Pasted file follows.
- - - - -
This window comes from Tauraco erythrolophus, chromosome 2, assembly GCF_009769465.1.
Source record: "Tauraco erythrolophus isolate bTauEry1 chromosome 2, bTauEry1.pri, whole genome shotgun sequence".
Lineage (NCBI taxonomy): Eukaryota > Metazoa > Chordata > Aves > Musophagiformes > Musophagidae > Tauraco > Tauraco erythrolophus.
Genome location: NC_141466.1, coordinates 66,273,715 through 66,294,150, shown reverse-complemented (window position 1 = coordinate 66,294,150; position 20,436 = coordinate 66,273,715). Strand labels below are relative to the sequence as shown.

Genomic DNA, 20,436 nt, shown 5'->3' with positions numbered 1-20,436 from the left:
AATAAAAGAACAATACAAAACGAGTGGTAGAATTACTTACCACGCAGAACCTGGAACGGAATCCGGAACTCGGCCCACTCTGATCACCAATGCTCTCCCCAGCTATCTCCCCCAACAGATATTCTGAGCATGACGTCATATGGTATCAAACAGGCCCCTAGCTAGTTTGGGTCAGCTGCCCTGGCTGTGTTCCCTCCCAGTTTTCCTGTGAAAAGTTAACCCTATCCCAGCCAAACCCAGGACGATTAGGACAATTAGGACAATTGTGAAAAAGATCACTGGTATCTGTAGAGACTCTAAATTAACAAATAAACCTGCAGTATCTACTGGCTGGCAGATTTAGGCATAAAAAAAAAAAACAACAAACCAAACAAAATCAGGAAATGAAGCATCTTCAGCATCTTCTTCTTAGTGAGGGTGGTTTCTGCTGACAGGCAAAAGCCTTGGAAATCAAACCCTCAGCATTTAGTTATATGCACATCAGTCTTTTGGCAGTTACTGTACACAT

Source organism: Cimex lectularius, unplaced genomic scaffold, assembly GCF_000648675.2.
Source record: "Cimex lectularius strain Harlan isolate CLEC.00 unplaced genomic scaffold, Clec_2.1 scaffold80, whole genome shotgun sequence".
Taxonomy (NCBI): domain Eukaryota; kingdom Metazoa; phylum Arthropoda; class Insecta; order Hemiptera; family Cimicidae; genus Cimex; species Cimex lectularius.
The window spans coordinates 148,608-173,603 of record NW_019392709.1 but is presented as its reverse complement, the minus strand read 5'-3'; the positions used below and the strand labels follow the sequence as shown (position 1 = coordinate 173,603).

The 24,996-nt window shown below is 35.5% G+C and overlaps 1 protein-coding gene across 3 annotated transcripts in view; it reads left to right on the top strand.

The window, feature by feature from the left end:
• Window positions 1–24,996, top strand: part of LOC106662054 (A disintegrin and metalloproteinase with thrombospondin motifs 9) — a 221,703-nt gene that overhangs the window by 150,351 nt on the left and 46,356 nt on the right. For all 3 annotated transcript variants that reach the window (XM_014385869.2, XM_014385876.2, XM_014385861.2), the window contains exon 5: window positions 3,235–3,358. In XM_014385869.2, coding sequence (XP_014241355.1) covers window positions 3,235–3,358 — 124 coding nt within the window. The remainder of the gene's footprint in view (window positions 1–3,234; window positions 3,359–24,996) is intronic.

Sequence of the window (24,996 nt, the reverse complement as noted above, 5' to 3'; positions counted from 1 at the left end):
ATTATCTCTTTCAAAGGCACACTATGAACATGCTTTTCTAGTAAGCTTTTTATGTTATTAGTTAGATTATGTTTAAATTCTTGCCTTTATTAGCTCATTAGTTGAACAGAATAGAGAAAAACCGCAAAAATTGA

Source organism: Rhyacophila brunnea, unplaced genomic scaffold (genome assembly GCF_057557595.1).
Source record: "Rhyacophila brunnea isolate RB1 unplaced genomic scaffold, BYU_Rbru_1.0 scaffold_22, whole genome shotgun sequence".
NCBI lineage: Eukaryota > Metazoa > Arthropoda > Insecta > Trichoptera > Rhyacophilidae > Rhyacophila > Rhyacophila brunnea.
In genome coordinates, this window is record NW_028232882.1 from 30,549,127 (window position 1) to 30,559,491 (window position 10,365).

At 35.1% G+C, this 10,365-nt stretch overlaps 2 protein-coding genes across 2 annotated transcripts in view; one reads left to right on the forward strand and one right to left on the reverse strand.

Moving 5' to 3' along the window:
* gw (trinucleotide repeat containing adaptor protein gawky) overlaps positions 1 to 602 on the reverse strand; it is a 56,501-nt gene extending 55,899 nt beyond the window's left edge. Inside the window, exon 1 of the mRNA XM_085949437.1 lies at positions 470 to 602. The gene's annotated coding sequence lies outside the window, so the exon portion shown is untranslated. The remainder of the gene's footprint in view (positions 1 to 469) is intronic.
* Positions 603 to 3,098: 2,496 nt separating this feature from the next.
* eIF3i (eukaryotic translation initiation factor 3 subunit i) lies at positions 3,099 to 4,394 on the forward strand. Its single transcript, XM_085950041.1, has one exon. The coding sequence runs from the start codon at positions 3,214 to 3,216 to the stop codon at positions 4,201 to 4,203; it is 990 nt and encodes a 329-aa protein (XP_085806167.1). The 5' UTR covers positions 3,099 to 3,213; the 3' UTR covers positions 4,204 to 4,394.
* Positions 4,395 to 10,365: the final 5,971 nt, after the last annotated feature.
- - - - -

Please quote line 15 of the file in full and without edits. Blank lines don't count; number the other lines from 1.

ATTATCTCTTTCAAAGGCACACTATGAACATGCTTTTCTAGTAAGCTTTTTATGTTATTAGTTAGATTATGTTTAAATTCTTGCCTTTATTAGCTCATTAGTTGAACAGAATAGAGAAAAACCGCAAAAATTGA